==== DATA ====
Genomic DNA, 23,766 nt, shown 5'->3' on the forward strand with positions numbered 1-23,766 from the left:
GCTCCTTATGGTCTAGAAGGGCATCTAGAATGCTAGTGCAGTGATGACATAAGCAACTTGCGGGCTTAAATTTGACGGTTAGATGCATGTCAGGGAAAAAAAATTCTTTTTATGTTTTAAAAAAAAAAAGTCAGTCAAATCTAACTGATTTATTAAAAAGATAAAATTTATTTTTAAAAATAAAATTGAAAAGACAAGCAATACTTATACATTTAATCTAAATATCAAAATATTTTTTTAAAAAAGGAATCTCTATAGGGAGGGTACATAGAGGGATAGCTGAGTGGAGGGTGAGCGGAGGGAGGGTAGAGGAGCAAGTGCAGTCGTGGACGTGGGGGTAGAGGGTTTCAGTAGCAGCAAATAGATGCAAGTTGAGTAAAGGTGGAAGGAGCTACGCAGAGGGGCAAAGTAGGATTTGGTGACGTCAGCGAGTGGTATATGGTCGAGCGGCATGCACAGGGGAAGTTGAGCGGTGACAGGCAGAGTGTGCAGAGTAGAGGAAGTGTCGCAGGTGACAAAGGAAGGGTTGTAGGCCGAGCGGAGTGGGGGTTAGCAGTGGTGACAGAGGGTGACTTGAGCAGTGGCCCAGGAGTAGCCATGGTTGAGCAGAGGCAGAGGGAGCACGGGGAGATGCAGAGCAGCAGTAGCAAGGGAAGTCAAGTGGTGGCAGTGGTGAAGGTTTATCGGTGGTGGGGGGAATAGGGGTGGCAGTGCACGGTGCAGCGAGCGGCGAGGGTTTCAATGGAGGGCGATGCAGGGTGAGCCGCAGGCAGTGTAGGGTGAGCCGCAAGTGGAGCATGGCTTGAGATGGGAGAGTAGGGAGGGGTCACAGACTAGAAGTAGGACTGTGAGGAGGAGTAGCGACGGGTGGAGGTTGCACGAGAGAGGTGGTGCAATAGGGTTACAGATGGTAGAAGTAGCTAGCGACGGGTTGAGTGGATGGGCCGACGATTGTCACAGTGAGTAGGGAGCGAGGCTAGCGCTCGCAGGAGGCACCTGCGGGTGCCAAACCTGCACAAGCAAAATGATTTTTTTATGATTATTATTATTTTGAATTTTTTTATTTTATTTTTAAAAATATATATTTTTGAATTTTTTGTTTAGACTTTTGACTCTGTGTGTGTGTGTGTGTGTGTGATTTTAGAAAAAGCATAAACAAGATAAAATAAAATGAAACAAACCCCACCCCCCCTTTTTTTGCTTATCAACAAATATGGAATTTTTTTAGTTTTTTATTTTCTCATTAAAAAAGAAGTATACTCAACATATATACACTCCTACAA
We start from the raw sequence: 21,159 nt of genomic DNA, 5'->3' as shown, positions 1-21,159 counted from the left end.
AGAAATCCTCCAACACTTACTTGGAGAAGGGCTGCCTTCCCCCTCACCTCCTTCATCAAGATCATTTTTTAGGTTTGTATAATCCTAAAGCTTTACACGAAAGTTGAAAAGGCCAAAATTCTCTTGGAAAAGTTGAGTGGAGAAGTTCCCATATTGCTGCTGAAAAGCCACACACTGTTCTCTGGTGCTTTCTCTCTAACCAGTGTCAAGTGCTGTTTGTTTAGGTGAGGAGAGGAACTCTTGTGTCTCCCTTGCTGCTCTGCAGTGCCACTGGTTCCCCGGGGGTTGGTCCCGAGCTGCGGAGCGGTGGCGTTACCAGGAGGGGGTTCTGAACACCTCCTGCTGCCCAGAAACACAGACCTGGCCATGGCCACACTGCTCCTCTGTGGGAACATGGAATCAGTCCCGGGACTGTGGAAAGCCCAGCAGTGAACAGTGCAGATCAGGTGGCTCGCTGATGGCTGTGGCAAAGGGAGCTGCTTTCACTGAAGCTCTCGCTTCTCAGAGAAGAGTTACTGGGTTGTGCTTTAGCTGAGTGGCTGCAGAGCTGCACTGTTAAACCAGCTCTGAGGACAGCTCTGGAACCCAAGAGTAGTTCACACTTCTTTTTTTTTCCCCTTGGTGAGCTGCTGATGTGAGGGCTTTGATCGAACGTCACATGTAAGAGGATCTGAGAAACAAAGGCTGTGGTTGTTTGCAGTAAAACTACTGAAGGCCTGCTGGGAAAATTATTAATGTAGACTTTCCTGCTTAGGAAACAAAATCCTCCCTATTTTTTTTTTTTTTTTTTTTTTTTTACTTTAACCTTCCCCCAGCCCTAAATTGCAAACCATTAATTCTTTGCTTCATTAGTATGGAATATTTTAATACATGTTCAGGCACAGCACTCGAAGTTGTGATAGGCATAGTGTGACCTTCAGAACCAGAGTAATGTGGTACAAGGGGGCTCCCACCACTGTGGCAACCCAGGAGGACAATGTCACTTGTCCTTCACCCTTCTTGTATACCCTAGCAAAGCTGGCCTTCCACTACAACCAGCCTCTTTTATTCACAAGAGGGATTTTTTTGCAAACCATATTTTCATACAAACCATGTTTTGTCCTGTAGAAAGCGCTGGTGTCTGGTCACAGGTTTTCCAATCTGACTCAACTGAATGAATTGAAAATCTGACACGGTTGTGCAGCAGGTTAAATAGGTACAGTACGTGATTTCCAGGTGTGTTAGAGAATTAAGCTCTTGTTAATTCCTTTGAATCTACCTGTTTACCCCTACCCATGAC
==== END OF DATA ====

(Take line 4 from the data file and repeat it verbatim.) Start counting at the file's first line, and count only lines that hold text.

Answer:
AGAAATCCTCCAACACTTACTTGGAGAAGGGCTGCCTTCCCCCTCACCTCCTTCATCAAGATCATTTTTTAGGTTTGTATAATCCTAAAGCTTTACACGAAAGTTGAAAAGGCCAAAATTCTCTTGGAAAAGTTGAGTGGAGAAGTTCCCATATTGCTGCTGAAAAGCCACACACTGTTCTCTGGTGCTTTCTCTCTAACCAGTGTCAAGTGCTGTTTGTTTAGGTGAGGAGAGGAACTCTTGTGTCTCCCTTGCTGCTCTGCAGTGCCACTGGTTCCCCGGGGGTTGGTCCCGAGCTGCGGAGCGGTGGCGTTACCAGGAGGGGGTTCTGAACACCTCCTGCTGCCCAGAAACACAGACCTGGCCATGGCCACACTGCTCCTCTGTGGGAACATGGAATCAGTCCCGGGACTGTGGAAAGCCCAGCAGTGAACAGTGCAGATCAGGTGGCTCGCTGATGGCTGTGGCAAAGGGAGCTGCTTTCACTGAAGCTCTCGCTTCTCAGAGAAGAGTTACTGGGTTGTGCTTTAGCTGAGTGGCTGCAGAGCTGCACTGTTAAACCAGCTCTGAGGACAGCTCTGGAACCCAAGAGTAGTTCACACTTCTTTTTTTTTCCCCTTGGTGAGCTGCTGATGTGAGGGCTTTGATCGAACGTCACATGTAAGAGGATCTGAGAAACAAAGGCTGTGGTTGTTTGCAGTAAAACTACTGAAGGCCTGCTGGGAAAATTATTAATGTAGACTTTCCTGCTTAGGAAACAAAATCCTCCCTATTTTTTTTTTTTTTTTTTTTTTTTTACTTTAACCTTCCCCCAGCCCTAAATTGCAAACCATTAATTCTTTGCTTCATTAGTATGGAATATTTTAATACATGTTCAGGCACAGCACTCGAAGTTGTGATAGGCATAGTGTGACCTTCAGAACCAGAGTAATGTGGTACAAGGGGGCTCCCACCACTGTGGCAACCCAGGAGGACAATGTCACTTGTCCTTCACCCTTCTTGTATACCCTAGCAAAGCTGGCCTTCCACTACAACCAGCCTCTTTTATTCACAAGAGGGATTTTTTTGCAAACCATATTTTCATACAAACCATGTTTTGTCCTGTAGAAAGCGCTGGTGTCTGGTCACAGGTTTTCCAATCTGACTCAACTGAATGAATTGAAAATCTGACACGGTTGTGCAGCAGGTTAAATAGGTACAGTACGTGATTTCCAGGTGTGTTAGAGAATTAAGCTCTTGTTAATTCCTTTGAATCTACCTGTTTACCCCTACCCATGAC